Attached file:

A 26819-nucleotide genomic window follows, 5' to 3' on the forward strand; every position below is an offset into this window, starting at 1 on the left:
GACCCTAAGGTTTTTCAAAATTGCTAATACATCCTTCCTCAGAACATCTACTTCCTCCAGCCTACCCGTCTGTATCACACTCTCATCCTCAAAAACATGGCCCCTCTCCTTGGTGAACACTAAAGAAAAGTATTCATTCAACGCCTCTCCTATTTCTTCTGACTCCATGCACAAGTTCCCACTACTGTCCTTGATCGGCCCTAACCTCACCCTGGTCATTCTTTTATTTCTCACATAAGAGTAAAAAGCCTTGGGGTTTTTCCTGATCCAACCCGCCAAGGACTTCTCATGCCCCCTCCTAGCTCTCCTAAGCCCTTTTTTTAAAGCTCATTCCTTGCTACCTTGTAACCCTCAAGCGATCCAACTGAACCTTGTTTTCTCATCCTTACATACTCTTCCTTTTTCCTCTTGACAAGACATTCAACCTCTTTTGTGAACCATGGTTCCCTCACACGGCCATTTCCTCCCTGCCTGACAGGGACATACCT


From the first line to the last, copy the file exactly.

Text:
A 26819-nucleotide genomic window follows, 5' to 3' on the forward strand; every position below is an offset into this window, starting at 1 on the left:
GACCCTAAGGTTTTTCAAAATTGCTAATACATCCTTCCTCAGAACATCTACTTCCTCCAGCCTACCCGTCTGTATCACACTCTCATCCTCAAAAACATGGCCCCTCTCCTTGGTGAACACTAAAGAAAAGTATTCATTCAACGCCTCTCCTATTTCTTCTGACTCCATGCACAAGTTCCCACTACTGTCCTTGATCGGCCCTAACCTCACCCTGGTCATTCTTTTATTTCTCACATAAGAGTAAAAAGCCTTGGGGTTTTTCCTGATCCAACCCGCCAAGGACTTCTCATGCCCCCTCCTAGCTCTCCTAAGCCCTTTTTTTAAAGCTCATTCCTTGCTACCTTGTAACCCTCAAGCGATCCAACTGAACCTTGTTTTCTCATCCTTACATACTCTTCCTTTTTCCTCTTGACAAGACATTCAACCTCTTTTGTGAACCATGGTTCCCTCACACGGCCATTTCCTCCCTGCCTGACAGGGACATACCT